I then went out, chased all over the city, and got quotes from several printers. The printer having been chosen, the task became interesting, time-consuming, exhausting, and occasionally frustrating, as I went into the inner city by rickshaw carrying precious papers, and then made inquiry to locate the boss. Sometimes this involved climbing up rickety steps onto narrow boardwalks above the printing machines in order to track the boss down as he sat in a small back room somewhere. Giving or receiving the work I then had to call back, not just once but several times, to wait, to get proofs, or sometimes to come away empty-handed! Those were still the days when we had no telephone.
Ron and Muriel taught the TAFTEE course for several times to Marathi speakers and found students enjoyed the programmed method and the discussions. That showed its value. Muriel served on the all-Maharashtra TAFTEE committee. Additionally, Muriel and Ron were giving their support to local churches with groups and camps — Pune New Life Centre, and later the Disciples Community Church.
Meanwhile, Muriel was becoming more and more debilitated with the effects of polio and other intermittent health issues. She told a story of boarding a bus in Tamil Nadu when a ‘helpful’ young man (not a speaker of Marathi) tried to pull her up and in. She couldn’t explain she needed her hand to first pull her leg up the step. Stranded on one knee and blocking the steps, she wept her frustration. Indeed, during the 1970s and 1980s while Muriel worked hard and often grew very tired, she did not know the tiredness was more than what others would feel, and that extreme tiredness was an early symptom of the post-polio syndrome that would hit her so hard later.
Another need disturbed Muriel’s thinking. Students were doing the elementary correspondence courses, but then what? Who would disciple them? She wrote to many Christian agencies around the large state of Maharashtra and finally met with younger Indians Leena Williams and her husband Chris. In a strategic breakthrough they joined emerging leaders and founded ‘Love Maharashtra Outreach’, LMO. Muriel’s part was prayer, letter-writing, contacting churches, helping with camps and governance on the LMO board.
The outreach was facilitated when another organisation, Operation Mobilisation (OM) supplied a huge van and a team of young men, to blanket the state with Bible portions and other literature. Subsequently, Love Maharashtra was set up as a legally registered society, and at Muriel’s suggestion they kept the same LMO name.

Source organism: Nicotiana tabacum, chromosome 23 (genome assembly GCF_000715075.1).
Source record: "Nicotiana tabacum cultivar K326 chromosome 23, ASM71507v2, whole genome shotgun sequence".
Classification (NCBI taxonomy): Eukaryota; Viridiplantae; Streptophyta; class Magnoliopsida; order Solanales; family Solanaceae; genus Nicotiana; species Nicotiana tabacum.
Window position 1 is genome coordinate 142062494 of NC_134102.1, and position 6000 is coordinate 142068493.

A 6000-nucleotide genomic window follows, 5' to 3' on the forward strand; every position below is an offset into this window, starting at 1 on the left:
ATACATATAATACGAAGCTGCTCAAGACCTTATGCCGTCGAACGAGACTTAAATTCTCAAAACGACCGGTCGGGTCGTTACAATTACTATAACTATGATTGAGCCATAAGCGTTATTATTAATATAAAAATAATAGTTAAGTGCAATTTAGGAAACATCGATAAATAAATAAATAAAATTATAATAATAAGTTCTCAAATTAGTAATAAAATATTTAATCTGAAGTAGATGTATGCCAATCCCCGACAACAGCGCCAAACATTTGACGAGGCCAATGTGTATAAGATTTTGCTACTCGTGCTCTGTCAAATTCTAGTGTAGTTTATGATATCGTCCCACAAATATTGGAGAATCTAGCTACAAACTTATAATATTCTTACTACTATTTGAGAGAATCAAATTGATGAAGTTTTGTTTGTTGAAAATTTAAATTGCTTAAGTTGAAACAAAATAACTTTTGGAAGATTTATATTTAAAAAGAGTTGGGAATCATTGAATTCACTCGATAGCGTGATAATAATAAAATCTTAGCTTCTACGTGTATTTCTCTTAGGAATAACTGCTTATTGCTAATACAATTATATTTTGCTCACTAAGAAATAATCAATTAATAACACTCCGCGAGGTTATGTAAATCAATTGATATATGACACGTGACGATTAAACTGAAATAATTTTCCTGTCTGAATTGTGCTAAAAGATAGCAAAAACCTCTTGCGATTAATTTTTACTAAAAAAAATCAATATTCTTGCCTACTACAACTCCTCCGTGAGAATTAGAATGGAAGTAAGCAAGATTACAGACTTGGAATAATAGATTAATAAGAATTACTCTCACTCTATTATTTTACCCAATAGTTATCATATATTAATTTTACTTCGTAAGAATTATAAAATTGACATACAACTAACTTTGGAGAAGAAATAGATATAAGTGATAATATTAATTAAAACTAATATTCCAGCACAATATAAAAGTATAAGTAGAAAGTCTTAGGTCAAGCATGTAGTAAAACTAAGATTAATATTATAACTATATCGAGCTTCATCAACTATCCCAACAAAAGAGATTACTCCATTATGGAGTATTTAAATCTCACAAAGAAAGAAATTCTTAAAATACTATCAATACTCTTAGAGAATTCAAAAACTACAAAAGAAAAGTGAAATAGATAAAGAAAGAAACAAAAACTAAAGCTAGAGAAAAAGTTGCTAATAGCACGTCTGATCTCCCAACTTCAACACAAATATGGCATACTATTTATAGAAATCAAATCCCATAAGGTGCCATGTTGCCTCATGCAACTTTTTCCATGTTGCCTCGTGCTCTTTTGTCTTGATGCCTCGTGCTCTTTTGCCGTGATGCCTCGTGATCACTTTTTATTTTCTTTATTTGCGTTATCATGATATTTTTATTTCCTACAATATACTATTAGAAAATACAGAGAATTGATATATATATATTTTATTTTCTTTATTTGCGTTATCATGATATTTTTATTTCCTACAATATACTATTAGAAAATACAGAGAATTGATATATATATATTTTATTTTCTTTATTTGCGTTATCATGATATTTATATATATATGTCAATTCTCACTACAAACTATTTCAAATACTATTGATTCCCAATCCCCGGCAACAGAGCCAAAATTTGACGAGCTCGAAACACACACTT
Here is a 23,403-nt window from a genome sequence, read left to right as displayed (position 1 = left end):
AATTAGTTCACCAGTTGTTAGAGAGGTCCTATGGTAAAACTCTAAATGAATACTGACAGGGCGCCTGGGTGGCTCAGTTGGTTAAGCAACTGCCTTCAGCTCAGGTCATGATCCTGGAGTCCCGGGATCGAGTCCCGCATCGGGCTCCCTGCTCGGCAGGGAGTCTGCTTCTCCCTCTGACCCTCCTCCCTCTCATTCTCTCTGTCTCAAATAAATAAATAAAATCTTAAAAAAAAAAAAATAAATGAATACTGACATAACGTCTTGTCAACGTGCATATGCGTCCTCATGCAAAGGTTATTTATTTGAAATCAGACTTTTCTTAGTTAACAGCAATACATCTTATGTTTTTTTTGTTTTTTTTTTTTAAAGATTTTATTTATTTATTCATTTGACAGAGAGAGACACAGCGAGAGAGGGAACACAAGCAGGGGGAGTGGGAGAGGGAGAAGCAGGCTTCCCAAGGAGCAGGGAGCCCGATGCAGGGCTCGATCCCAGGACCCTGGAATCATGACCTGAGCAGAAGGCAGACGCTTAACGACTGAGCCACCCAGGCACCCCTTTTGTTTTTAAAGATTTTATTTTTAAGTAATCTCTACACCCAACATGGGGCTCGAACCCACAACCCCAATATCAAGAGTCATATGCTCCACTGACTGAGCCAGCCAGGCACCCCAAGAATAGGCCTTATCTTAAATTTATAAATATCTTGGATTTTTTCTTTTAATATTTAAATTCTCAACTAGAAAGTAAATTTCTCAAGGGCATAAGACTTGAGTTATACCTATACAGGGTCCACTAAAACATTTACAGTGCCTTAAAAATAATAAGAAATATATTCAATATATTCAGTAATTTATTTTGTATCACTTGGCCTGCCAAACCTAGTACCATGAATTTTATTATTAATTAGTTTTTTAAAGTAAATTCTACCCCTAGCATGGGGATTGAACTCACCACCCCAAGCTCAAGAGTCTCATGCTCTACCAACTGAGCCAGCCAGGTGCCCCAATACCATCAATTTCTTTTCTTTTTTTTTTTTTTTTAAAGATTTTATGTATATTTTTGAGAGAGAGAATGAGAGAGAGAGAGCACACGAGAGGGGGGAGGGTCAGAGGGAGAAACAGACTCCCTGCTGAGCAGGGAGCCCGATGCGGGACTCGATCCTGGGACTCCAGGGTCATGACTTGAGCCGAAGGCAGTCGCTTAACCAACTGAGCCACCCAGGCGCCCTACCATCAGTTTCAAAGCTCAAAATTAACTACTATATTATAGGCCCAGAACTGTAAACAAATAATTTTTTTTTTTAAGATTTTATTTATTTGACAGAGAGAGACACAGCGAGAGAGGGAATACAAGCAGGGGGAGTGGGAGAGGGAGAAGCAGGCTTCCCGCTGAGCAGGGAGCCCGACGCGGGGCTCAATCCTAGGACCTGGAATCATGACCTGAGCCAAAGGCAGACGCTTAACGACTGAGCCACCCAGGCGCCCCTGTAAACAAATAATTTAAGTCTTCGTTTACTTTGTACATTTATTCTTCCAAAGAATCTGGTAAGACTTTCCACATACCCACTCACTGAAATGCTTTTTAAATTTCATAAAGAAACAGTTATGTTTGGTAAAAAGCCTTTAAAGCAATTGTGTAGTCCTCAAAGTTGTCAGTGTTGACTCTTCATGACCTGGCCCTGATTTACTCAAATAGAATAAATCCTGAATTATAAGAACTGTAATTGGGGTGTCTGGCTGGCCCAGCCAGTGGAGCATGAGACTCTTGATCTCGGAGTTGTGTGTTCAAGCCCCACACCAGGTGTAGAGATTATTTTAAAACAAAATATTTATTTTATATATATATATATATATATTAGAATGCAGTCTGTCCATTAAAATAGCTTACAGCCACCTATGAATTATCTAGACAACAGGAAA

A further need Muriel spotted concerned the young women. Families and society gave no pre-marital sex education, personal hygiene coaching or anything else about sexual aspects of anatomy and physiology of the human body. Girls were vulnerable, and brides at times were traumatised. Muriel and Leena Williams first taught sex and hygiene education at camps, and then Muriel wrote and published a booklet in English and Marathi, ‘A Talk to Teenage Girls’, which covering the basics.
Over time, it became clear to Muriel and Ron that their time in India was complete.
They returned to New Zealand in 1989 and Ron eventually became the pastor of Grey Lynn Baptist church. During this phase, Muriel dreamed of starting a Christian service towards young disabled people, where the young people themselves were able to take leadership, rather than just being consumers. She began the ‘Young Disabled Club’ under an umbrella organisation; this had success for a time before being merged with other services.
Muriel’s health continued to head downhill; she was increasingly tied to a mobility scooter or wheelchair, and suffered complications from this as well as post-polio syndrome and the existing polio paralysation. Nevertheless, she kept a lively interest in people: in her local church community, in an Indian church fellowship, and in the new immigrants that kept turning up on her doorstep, acting as a mother and intercessor for many. She kept following up on prayer needs of women in India. She passed away on 23rd September 2013, and her memorial service was held at Avondale Baptist church.
Muriel Larsen, Joy is the Flag: A Memoir of New Zealand and India, Auckland, 2013.
Muriel Larsen, Walking in his Ways, NZ Baptist, April, 1995.
Ron Larsen reviewed this article and added details, September 2021.